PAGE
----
In closing, I will add that virtual reality systems enable the capture of vast amounts of biometric data. Most people do not realize when they put on a headset and hand pieces, they create as much data as they consume. In addition to eye tracking and body positions, systems can also capture heart and respiration rates, blood pressure, and emotional states. See more information here, here, and here. Many companies are also looking to position virtual and augmented reality simulators as impact investments, due to their capacity to change attitudes and opinions around social issues. This aligns with research I recently undertook around “solutions” journalism and impact markets in media. In any event, don’t listen to Mr. Seldon; beware VR empathy machines.

Monday, October 08, 2018

Killing Terrorists to Avoid Another 9-11?

Following the terrorist plots in 2001 that brought down the World Trade Center, left the Pentagon smoldering, and killed thousands of people, the U. S. government acted swiftly to put in place measures to target and take out the terrorists who masterminded and enabled the mass destruction.  

Now if we had prior knowledge of an even more devastating plan to wreak havoc worldwide, this time a plan to kill millions while making large parts the planet uninhabitable, would we be justified in locating and neutralizing those who are planning and enabling such horrendous acts?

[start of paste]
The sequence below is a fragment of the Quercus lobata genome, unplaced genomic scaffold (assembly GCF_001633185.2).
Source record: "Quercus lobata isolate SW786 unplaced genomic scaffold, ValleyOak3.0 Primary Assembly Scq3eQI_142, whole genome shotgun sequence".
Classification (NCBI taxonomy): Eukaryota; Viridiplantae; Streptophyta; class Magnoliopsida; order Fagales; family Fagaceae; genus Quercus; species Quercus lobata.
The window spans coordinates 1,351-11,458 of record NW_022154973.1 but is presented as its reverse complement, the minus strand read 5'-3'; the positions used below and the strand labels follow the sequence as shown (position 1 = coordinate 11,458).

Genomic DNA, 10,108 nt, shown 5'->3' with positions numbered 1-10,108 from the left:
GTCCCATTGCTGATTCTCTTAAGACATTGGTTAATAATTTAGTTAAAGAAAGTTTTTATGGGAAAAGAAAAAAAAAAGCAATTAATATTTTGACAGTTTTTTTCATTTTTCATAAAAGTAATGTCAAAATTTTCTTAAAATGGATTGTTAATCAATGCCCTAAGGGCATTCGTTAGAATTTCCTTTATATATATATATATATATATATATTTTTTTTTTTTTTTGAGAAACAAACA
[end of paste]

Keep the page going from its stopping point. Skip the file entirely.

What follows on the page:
The fact is that we do have prior knowledge of such a plan, and it is being directed by both national and international groups to destroy large swaths of life on Earth, while carrying out a well-funded political and media campaign to deny, derail, and to discredit any effort to undermine the flagrant and massive operation of capitalist terrorism.  This campaign is being directed by fossil fuel interests in corporate boardrooms and secure corporate/political retreat locations around the globe.

The question remains how to mobilize forces and to effect operations that are required for our children and grandchildren to have lives, and for the planet to remain like Earth rather than Venus.

. . . .The IPCC report makes it clear that the time for talking is over — this is literally a matter of life and death. To give just one example, Yale scientists predict that the difference between a 1.5 degree and 2 degree rise in global temperatures could cut corn yields in parts of Africa by half. . . .